15. He J, et al. 2019. J Clin Invest. 130. PubMed
  16. Clemente–Casares X, et al. 2017. Immunity. 47:974. PubMed
  17. Lim J et al. 2019. Elife. 8 pii: e44452. PubMed
  18. Kobayashi S, et al. 2019. J Immunol. 203:1447. PubMed
  19. Samarchith P Kurup et al. 2019. Cell host & microbe. 25(4):565-577 . PubMed
  20. Säwen P et al. 2018. eLife. 7 pii: e41258. PubMed
  21. Topper MJ et al. 2017. Cell. 171(6):1284-1300 . PubMed
  22. Heinen A, et al. 2019. Mol Ther. 27:46:00. PubMed
  23. Denny JE, et al. 2019. Sci Rep. 2.786111111. PubMed
  24. Wang X, et al. 2019. Cell Res. 29:787. PubMed
  25. Brunner JS, et al. 2020. Nat Commun. 0.757638889. PubMed
  26. Yu X, et al. 2020. Nat Commun. 11:1110. PubMed
  27. Lu Y, et al. 2020. Immunity. 52:782. PubMed
  28. Lee C, et al. 2020. Front Immunol. 11:77. PubMed
  29. Silva HM, et al. 2019. J Exp Med. 216:786. PubMed
  30. Schadt L, et al. 2020. Cell Reports. 29(5):1236-1248.e7.. PubMed
  31. Alikhanyan K, et al. 2020. Immun Inflamm Dis. 8:181. PubMed
  32. McDonald LT, et al. 2018. Am J Physiol Heart Circ Physiol. 315:H92. PubMed
  33. Pessoa Rodrigues C, et al. 2020. Sci Adv. 6:eaaz4815. PubMed
  34. Muri J, et al. 2020. Cell Reports. 29(9):2731-2744.e4.. PubMed
  35. Sakai M, et al. 2020. Immunity. 51(4):655-670. PubMed
  36. Reinke S, et al. 2020. Cell Reports. 30(8):2501-2511. PubMed
  37. Muri J, et al. 2020. eLife. 9:e53627.. PubMed
  38. Cai W, et al. 2019. J Neuroinflammation. 0.788194444. PubMed
  39. Glass A, et al. 2013. J Immunol. 190:4830. PubMed
  40. Zenker S, et al. 2014. J Immunol. 192:2830. PubMed
  41. Textor A, et al. 2014. Cancer Res. 74:6769. PubMed
  42. Karsten C, et al. 2015. J Immunol. 194:1841. PubMed
  43. Müller P, et al. 2015. Sci Transl Med. 7: 315ra188. PubMed
  44. Zahr A, et al. 2016. Nat Commun. 7:10363. PubMed
  45. Croasdell A, et al. 2016. J Immunol. 196: 2742 - 2752. PubMed
  46. Crichton M, et al. 2016. Sci Rep. 6:27217. PubMed
  47. Sun K, et al. 2016. J Exp Med. 213: 1851 - 1864. PubMed
  48. Clement M, et al. 2016. PLoS Pathog. 12:e1006050. PubMed
  49. Suzuki T, et al. 2017. Cell Rep. 18(8):2045-2057. PubMed
  50. Li J, et al. 2020. Elife. 9:00. PubMed
  51. Jaeger N, et al. 2020. Cell Rep. 33:108331. PubMed
  52. Doty DT, et al. 2020. Int J Mol Sci. 21:00. PubMed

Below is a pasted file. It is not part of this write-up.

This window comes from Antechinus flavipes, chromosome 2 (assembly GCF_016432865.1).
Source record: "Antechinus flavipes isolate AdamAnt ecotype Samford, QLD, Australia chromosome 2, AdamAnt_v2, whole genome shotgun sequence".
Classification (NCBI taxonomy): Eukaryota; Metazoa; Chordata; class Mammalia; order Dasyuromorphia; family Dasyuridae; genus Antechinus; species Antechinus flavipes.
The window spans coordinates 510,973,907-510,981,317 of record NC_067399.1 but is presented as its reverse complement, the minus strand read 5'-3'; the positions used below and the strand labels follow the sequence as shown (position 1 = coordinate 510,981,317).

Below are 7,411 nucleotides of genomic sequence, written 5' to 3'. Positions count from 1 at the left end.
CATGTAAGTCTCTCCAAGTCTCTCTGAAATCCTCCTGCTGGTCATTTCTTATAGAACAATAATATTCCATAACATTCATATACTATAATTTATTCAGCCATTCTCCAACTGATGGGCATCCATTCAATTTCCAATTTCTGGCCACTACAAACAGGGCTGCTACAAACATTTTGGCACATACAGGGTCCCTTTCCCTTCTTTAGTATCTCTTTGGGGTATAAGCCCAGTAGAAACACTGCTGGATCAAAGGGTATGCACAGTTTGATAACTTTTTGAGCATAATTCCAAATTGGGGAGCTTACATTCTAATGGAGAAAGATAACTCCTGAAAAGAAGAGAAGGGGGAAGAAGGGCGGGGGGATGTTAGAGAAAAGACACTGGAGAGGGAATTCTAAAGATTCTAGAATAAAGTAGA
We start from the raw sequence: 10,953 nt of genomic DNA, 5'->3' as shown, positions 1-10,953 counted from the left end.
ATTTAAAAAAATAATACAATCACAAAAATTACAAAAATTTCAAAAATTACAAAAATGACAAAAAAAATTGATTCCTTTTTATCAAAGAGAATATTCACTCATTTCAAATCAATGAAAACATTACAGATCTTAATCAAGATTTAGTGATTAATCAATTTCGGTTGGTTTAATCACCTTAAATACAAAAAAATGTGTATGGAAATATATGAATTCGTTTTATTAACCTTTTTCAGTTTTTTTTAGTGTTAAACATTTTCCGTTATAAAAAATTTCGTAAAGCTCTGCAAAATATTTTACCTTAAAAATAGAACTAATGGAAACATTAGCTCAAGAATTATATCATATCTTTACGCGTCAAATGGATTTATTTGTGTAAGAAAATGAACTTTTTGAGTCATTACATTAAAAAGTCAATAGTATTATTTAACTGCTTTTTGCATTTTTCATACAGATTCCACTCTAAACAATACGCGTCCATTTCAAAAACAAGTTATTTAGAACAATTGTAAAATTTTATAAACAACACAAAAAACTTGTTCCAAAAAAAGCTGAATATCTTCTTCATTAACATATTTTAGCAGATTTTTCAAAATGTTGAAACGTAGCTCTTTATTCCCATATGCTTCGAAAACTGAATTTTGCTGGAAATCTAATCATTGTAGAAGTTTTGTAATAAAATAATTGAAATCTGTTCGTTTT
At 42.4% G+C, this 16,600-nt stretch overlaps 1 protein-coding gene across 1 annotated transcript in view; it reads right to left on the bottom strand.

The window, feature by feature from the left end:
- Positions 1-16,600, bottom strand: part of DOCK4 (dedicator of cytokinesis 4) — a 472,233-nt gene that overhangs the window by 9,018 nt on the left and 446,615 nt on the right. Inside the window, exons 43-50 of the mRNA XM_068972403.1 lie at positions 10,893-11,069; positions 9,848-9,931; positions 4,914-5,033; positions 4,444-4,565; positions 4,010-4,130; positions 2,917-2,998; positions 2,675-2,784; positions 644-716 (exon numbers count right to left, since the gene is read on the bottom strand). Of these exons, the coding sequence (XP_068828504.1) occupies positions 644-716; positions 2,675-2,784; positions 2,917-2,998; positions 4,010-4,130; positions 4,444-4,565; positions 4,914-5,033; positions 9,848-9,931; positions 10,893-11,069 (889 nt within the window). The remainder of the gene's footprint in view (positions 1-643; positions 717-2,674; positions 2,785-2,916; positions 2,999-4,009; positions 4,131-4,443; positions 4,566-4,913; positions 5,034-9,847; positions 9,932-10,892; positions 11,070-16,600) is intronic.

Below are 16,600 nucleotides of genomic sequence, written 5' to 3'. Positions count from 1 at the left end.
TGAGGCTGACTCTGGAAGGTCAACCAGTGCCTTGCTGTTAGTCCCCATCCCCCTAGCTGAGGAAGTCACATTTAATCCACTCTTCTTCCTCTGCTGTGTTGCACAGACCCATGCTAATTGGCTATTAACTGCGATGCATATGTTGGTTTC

53. Jaiswal AK, et al. 2020. Immunobiology. 225:151956. PubMed
  54. Cao DY, et al. 2020. J Biol Chem. 295:1369. PubMed
  55. Wei Z, et al. 2021. Nat Commun. 0.805555556. PubMed
  56. Wang Y, et al. 2021. Nat Commun. 0.570833333. PubMed
  57. Nahrendorf W, et al. 2021. eLife. 10:00. PubMed
  58. Da Mesquita S, et al. 2021. Science Advances. 7(21):. PubMed
  59. Shan Z, et al. 2021. eLife. 10:00. PubMed
  60. Engler AE, et al. 2020. Cell Reports. 33(13):108553. PubMed
  61. Bagati A, et al. 2020. Cancer Cell. 39(1):54-67.e9. PubMed
  62. Mogilenko DA, et al. 2020. Immunity. 54(1):99-115.e12. PubMed
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  64. Iturri L, et al. 2021. Immunity. . PubMed
RRID
AB_10901171 (BioLegend Cat. No. 123131)
AB_2563102 (BioLegend Cat. No. 123137)
AB_11203717 (BioLegend Cat. No. 123132)

Antigen Details

Structure
EGF-TM7 family member, 160 kD glycoprotein
Distribution

Majority of tissue macrophages including peritoneal macrophages, macrophages in lung, gut, thymus and red pulp of spleen, Kuffer cells, Langerhans cells, bone marrow stromal cells, and a subset of dendritic cells

Function
Induction of immunological tolerance
Cell Type
Dendritic cells, Langerhans cells, Macrophages, Tregs
Biology Area
Cell Biology, Immunology, Innate Immunity, Neuroinflammation, Neuroscience
Antigen References

1. Austy JM and Gordon S. 1981. Eur. J. Immunol. 11:805.
2. Hume DA, et al. 1983. J. Exp. Med. 158:1522.
3. Ruedl C, et al. 1996. Eur. J. Immunol. 26:1801.
4. McKnight AJ, et al. 1996. J. Biol. Chem. 271:486.
5. Lin HH, et al. 2005. J. Exp. Med. 201:1615.

Gene ID
13733 View all products for this Gene ID
UniProt
View information about F4/80 on UniProt.org

Related FAQs

What is the F/P ratio range of our BV421™ format antibody reagents?

It is lot-specific. On average it ranges between 2-4.